I am all about collaboration.  First of all, failure is not necessarily disastrous – personally, I believe that failure leads to opportunity if you can frame it properly and see it via the right perspective.  After all, if we’ve learned nothing else from Facebook, we know that both Michael Jordan and Albert Einstein failed more times than they succeeded.  My daughter recently drew my attention to a Disney movie (which she of course claims is for babies, considering she’s already a tween) with a fabulous little clip in it about the advantages of failure.  Check it out.

My Cold Call Training is a bit unorthodox, partially in terms of my first stage.  Initially upon commencement of a new project, I listen.  I don’t just listen to the people who hire me (management) and dictate their message.  Instead, I really tune in to the folks on the sales floor – the ones pounding out calls – the ones making appointments and getting through to the decision maker – to find out what they believe is inhibiting unprecedented success.  Sometimes, they reveal genuine gaps in the process that management had not identified (lack of product training/knowledge, limited time to research a prospect properly, faulty technology.)  This post is not about those times.  Today’s blog is about the whiners.
It seems that our society has gotten to a point where we are all very comfortable not only identifying fault (as if that’s productive) but pointing our wagging fingers at any culprit in the vicinity that does not make us personally culpable.  I attended a holiday dinner recently (’tis the season, after all) where the conversation turned to diets and eating habits.  Groan.  One of the guests insisted that that the growing obesity problem is not due to people’s individual eating habits, lack of exercise or emotional hangups about food.  On the contrary, she declared, whipping out a book from her purse (who walks around with a diet book?) citing that we evolved as hunters and gatherers to store fat.  She continued to offer other evidence supporting her book’s theory that we as individuals are not responsible for the shape or health of our bodies.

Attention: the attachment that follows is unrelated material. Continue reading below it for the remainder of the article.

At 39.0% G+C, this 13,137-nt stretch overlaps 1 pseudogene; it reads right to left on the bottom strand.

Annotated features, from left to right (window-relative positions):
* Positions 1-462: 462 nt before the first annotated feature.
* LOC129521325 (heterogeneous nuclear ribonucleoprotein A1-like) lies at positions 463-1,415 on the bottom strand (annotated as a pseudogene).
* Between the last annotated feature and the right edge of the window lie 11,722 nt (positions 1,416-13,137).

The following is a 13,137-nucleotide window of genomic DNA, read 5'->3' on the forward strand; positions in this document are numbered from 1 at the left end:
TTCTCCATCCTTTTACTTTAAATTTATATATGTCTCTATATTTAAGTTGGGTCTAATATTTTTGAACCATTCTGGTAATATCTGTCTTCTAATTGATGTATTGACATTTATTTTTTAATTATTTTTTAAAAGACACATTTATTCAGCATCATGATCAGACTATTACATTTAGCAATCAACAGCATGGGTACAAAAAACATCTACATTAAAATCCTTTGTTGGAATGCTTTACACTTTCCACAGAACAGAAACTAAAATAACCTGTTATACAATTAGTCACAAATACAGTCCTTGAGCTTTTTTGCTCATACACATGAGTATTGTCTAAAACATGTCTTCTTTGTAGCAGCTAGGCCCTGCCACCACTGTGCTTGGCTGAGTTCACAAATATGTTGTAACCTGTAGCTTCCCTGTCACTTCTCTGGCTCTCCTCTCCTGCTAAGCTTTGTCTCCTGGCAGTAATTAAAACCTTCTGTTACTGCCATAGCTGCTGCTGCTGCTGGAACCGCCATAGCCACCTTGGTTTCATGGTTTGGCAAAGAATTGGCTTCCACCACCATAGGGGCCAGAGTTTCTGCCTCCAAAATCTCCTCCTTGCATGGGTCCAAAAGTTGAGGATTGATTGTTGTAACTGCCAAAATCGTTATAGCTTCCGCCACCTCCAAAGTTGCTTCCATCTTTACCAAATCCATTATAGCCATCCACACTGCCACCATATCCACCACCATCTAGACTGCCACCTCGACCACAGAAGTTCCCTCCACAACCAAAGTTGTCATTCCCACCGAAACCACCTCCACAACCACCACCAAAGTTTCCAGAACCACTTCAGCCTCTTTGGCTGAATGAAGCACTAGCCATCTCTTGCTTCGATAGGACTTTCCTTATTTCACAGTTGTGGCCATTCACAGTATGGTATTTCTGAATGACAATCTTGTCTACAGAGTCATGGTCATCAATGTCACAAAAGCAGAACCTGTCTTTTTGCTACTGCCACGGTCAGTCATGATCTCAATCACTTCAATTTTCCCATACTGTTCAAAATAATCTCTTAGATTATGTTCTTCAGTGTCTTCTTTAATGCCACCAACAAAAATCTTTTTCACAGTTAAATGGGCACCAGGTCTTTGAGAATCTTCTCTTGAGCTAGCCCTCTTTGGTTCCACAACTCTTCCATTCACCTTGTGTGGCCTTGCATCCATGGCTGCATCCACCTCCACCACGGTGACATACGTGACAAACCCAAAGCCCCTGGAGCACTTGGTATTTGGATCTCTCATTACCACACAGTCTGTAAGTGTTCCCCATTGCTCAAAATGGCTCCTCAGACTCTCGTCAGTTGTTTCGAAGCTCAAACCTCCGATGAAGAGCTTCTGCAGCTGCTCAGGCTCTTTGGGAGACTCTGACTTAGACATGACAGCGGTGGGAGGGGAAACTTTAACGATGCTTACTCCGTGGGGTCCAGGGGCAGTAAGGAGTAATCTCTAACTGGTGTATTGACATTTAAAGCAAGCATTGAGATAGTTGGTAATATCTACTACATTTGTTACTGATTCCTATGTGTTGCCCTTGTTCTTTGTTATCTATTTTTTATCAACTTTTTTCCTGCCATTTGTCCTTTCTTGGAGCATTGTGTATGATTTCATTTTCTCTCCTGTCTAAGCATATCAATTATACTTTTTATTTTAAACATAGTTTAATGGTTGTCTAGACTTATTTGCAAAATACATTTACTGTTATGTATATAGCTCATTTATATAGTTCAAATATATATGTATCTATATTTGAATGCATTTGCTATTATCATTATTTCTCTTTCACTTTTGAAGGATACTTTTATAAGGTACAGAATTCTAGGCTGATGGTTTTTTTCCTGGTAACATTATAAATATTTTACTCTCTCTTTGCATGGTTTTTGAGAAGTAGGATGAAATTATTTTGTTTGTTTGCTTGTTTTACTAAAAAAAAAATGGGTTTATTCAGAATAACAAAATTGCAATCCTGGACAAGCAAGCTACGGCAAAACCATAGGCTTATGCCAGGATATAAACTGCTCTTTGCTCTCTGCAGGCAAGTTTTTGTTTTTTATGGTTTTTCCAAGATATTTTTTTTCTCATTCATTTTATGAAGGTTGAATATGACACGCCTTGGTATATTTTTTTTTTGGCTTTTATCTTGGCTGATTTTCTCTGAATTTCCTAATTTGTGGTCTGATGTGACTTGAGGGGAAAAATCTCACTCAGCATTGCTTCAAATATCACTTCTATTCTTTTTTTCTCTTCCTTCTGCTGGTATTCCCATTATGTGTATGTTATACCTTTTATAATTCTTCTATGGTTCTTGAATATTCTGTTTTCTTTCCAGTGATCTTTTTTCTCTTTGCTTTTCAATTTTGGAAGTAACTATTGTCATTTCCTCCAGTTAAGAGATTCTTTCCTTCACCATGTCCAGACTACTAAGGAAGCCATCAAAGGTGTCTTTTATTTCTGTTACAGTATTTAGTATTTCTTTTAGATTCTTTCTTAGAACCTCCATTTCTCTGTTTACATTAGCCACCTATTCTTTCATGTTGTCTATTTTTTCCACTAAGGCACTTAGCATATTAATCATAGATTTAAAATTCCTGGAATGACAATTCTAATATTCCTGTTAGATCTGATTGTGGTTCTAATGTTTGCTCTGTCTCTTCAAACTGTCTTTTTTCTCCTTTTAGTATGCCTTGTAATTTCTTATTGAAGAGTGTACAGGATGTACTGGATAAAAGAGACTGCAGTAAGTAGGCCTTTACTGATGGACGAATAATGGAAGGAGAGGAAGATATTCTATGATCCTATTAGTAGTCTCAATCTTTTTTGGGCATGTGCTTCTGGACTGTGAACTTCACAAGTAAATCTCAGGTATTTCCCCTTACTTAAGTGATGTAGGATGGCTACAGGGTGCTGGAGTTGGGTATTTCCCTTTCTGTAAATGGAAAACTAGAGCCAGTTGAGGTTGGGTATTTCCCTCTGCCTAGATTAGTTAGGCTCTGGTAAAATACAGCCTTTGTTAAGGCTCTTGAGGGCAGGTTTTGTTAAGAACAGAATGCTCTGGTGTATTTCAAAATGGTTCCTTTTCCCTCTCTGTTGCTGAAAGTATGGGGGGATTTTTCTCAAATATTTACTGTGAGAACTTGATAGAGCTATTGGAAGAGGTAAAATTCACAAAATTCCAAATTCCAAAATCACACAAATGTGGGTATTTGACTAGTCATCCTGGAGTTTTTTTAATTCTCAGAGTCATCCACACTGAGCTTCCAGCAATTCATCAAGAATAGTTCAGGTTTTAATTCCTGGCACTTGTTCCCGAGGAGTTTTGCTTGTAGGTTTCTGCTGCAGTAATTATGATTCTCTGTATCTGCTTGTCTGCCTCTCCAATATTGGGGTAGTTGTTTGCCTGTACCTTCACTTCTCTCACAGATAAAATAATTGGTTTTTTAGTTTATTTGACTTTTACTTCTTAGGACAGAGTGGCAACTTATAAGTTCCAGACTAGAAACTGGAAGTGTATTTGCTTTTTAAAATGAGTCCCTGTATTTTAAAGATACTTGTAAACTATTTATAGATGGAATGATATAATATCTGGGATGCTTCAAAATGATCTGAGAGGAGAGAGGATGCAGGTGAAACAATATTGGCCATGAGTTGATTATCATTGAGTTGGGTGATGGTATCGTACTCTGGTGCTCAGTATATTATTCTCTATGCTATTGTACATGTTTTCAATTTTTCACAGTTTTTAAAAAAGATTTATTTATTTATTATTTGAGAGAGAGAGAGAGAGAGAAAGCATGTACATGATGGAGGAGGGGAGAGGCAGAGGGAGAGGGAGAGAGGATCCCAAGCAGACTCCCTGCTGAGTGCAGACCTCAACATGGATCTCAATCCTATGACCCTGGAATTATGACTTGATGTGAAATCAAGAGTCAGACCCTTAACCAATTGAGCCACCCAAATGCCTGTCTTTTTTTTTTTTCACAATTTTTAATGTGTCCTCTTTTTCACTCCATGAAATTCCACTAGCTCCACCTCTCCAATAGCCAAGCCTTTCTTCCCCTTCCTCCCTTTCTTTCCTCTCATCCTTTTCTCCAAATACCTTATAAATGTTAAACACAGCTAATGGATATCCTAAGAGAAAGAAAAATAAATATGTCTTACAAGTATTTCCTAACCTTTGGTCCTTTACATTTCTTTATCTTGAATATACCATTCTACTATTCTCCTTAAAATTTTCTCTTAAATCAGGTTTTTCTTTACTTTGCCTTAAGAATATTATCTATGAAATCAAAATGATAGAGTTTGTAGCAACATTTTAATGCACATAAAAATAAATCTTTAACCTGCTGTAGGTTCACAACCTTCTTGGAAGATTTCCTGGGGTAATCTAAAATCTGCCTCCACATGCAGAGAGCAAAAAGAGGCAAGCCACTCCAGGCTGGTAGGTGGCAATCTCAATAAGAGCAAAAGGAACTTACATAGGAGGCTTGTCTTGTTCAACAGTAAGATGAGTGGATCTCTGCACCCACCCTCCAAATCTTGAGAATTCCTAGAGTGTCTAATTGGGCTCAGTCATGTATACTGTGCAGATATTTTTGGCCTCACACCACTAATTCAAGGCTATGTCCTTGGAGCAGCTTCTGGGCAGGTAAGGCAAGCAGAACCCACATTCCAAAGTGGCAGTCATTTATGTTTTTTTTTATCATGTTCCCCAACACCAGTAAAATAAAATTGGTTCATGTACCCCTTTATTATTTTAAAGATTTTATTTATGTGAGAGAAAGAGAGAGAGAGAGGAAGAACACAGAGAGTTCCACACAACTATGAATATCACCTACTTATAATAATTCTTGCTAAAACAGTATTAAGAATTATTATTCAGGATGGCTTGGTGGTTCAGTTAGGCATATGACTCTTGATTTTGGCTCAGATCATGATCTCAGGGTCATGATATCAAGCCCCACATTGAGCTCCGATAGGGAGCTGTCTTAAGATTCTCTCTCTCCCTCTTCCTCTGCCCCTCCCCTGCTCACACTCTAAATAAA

This intrigued me.
Curiosity has always been one of my strongest attributes, so when I got home, I Googled “not my fault diet book”.  You wouldn’t believe how many books and websites there are dedicated to explaining, proving, theorizing about and walking the reader through how it is not his or her fault that he or she is overweight.  This is one of my favorites, and this one is a close second.  Now, I have no explicit feelings about dieting or eating, but the piece that overwhelmed me was the lack of personal responsibility.  I sometimes find the same in my work.  If your Cold Calls are not generating the results they should, the most likely reason is because you are executing them incorrectly.
Yes, I said you.  It’s probably not your Sales Manager who is failing to motivate you properly or gently enough.  It’s unlikely that you are promoting a product without a market. Your offering is too expensive?  Improbable. If you are not selling, the most likely explanation is that you are doing something wrong.  It’s unpopular to say that these days.  Politically incorrect.  If you recall, I never made any claim that I was either popular or politically acceptable.  I’m comfortable with that.
Let’s take some personal responsibility for our success, both in life and in our career pursuits.  Let’s quit the whining, the finger pointing, the blame and focus on what we can do differently to achieve the results we desire.  Dissatisfied with your weight? Put the donut down and go for a run.  Unhappy with your career choice?  Enroll in night school and become the dental hygienist you always dreamed you could be.  You own your success and I own mine.  It’s time to face it.